Influence of substrate and/or neurohormonal mimic on in vitro pancreatic enzyme release from calves postruminally infused with partially hydrolyzed starch and/or casein

K. C. Swanson, J. C. Matthews, C. A. Woods, D. L. Harmon

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17 Scopus citations

Abstract

Our objectives were to determine the effects of neuroendocrine challenge and substrates on in vitro a-amylase and trypsin release in pancreatic tissue collected from Holstein calves (n = 24; 88 ± 3 kg) abomasally infused for 10 d with tap water (control), partially hydrolyzed starch (SH; 4 g/[kg of BW·d]) and/ or casein (0.6 g/[kg of BW·d]). The caudal portion of the pancreas was removed, rinsed with ice-cold saline, cut into approximately 2 x 2-mm segments, and incubated in oxygenated Krebs Ringer bicarbonate buffer containing no substrate (control), glucose, amino acids, or VFA at 39°C. After 60 min of incubation, neurohormonal mimics (none; control), carbachol (acetylcholine analog; 10 μM final), or caerulein (cholecystokinin mimic; 100 nM final) were added to the flasks and tissue was incubated for 60 min. Pancreatic tissue concentrations and in vitro release of α-amylase and trypsin decreased (P < 0.001) in calves abomasally infused with SH. Carbachol increased (P < 0.10) α-amylase and trypsin release in tissue collected from all calves. An effect of caerulein to increase α-amylase release (P < 0.10) was only observed with prior exposure to abomasal casein infusion in vivo or with simultaneous incubation with amino acids in vitro. Caerulein increased (P < 0.10) trypsin release in tissue collected from all calves except for those receiving SH + casein. Glucose decreased (P < 0.10) α-amylase release from pancreatic tissue collected from calves receiving abomasal control and casein treatments. Amino acids decreased (P < 0.10) α-amylase and trypsin release from pancreatic tissue collected from calves receiving the abomasal control treatment. Glucose, amino acids, and VFA decreased (P < 0.10) trypsin release from tissue collected from calves receiving abomasal SH. These data indicate that carbachol can stimulate pancreatic enzyme release in vitro. Caerulein, however, is only effective in stimulating in vitro pancreatic enzyme release in tissue from calves with an increased postruminal protein supply or in tissue incubated with amino acids. The results indicate that postruminal and local nutrients might be important in altering the responsiveness to a neuroendocrine challenge and could be an important regulatory event involved with dietary adaptation in ruminants.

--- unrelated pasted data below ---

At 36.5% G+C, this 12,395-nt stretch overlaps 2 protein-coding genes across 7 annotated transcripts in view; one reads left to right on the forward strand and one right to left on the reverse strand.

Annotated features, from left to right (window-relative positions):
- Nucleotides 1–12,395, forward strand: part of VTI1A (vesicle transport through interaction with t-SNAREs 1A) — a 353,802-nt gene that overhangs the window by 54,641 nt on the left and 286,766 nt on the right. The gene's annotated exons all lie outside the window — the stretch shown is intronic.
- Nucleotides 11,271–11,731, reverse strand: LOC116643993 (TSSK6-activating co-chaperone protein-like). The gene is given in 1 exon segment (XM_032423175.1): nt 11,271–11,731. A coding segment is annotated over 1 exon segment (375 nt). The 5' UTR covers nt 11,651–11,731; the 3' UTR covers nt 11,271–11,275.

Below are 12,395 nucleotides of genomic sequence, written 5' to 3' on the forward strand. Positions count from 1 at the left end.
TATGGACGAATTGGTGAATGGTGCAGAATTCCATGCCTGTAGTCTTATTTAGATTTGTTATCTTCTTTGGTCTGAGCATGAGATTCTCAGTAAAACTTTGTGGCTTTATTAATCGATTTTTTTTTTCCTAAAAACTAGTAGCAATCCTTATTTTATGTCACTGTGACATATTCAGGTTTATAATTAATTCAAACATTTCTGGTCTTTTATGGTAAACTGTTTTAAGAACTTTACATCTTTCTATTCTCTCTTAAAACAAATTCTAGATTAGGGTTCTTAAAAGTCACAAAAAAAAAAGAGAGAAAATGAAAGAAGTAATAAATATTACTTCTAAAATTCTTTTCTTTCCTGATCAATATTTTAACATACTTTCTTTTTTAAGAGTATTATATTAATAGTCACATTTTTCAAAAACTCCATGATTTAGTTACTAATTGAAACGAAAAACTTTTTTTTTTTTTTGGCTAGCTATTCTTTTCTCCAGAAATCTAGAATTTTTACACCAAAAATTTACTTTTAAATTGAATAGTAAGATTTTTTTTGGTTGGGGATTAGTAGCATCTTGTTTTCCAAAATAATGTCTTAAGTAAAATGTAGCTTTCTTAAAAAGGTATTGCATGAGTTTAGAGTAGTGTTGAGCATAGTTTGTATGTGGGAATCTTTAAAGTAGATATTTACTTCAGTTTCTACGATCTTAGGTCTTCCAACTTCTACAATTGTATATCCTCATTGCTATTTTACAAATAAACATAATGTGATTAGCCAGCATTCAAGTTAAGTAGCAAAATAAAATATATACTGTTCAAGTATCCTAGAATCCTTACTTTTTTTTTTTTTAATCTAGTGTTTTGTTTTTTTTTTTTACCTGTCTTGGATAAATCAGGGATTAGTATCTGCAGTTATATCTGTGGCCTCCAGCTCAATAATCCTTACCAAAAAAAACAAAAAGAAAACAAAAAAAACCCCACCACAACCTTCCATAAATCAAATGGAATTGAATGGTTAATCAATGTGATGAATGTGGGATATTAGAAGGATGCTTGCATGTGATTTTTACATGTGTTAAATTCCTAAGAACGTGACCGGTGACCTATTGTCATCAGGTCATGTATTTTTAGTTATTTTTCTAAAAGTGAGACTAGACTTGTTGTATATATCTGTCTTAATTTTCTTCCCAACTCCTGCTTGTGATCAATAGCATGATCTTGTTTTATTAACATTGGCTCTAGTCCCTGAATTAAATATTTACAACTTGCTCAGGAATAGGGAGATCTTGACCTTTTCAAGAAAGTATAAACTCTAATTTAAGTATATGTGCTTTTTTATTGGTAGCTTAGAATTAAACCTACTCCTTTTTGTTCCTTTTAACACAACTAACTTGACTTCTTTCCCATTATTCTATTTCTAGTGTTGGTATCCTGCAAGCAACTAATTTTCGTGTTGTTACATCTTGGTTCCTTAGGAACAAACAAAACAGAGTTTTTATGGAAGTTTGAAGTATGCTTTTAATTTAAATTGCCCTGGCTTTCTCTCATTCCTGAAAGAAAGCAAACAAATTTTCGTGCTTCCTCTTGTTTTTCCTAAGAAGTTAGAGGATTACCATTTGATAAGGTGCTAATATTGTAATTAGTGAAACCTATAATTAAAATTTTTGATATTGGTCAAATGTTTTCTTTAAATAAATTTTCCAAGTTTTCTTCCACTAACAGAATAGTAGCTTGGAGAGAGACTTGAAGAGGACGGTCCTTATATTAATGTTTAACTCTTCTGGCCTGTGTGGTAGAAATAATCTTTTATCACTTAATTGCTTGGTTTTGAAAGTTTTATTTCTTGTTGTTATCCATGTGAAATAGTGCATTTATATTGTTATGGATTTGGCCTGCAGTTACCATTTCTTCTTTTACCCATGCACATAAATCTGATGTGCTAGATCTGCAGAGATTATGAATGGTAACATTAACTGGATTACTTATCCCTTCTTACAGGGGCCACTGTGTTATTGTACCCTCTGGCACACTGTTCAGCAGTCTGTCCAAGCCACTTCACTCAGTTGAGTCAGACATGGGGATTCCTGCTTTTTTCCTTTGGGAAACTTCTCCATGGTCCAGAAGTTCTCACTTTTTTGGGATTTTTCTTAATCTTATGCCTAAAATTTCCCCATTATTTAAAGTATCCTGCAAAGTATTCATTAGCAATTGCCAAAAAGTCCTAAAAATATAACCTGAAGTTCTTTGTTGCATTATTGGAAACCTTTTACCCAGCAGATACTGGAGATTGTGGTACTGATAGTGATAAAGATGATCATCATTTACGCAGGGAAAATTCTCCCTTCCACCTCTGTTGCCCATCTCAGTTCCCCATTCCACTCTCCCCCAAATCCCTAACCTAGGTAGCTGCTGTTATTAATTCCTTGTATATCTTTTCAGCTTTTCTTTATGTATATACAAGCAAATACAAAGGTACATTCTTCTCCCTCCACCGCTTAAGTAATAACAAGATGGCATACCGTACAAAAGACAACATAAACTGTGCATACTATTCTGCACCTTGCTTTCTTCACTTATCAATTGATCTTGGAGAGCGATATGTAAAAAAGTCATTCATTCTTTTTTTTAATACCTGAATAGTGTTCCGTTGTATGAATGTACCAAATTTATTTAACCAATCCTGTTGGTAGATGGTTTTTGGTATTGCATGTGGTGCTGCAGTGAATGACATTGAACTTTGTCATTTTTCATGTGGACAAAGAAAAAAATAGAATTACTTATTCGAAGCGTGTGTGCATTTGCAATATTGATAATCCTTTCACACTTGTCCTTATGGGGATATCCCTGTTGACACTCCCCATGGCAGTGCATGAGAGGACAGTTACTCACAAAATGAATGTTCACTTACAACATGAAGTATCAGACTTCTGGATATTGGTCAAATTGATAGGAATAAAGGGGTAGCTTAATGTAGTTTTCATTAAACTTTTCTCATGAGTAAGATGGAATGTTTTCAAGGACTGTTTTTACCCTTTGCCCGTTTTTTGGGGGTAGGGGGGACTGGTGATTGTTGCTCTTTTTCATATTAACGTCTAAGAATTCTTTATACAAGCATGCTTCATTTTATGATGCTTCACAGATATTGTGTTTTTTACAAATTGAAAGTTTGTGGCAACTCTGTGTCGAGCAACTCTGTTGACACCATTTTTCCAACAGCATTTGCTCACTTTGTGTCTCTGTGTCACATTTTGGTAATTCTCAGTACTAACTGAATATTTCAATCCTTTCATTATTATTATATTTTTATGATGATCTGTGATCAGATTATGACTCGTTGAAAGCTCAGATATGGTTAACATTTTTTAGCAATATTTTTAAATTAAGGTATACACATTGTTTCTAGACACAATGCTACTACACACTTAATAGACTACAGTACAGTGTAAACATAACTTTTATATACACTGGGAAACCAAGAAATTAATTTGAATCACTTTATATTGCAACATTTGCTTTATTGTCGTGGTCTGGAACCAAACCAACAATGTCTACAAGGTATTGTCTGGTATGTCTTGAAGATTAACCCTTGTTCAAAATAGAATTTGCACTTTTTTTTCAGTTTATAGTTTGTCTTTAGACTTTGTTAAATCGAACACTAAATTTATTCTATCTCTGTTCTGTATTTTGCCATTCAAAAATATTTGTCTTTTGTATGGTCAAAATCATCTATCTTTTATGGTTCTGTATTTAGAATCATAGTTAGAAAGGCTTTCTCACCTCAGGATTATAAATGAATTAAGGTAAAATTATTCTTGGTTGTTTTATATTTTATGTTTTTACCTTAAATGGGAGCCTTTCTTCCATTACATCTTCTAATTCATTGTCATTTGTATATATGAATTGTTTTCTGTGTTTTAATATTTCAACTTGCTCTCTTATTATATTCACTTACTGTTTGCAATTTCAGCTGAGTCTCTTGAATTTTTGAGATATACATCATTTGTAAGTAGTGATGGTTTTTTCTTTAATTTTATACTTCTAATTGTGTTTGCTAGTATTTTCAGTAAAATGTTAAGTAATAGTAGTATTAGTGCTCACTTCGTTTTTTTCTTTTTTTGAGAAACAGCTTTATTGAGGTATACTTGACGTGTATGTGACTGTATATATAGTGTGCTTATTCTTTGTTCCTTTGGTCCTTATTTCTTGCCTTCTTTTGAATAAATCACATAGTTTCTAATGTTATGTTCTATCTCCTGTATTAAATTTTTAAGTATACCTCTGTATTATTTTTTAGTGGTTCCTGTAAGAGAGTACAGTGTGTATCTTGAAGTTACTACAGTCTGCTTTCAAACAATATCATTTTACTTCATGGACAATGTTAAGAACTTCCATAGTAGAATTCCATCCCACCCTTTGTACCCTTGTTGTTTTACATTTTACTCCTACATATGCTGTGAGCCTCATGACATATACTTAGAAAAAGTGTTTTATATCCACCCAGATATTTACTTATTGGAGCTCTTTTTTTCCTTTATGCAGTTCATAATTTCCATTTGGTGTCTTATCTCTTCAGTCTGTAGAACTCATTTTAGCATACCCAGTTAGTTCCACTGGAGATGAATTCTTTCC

Original languageEnglish
Pages (from-to)1323-1331
Number of pages9
JournalJournal of Animal Science
Volume81
Issue number5
DOIs
StatePublished - May 2003

Keywords

  • Cattle
  • Hormones
  • In vitro
  • Pancreas
  • Trypsin
  • α-Amylase

ASJC Scopus subject areas

  • Food Science
  • Animal Science and Zoology
  • Genetics

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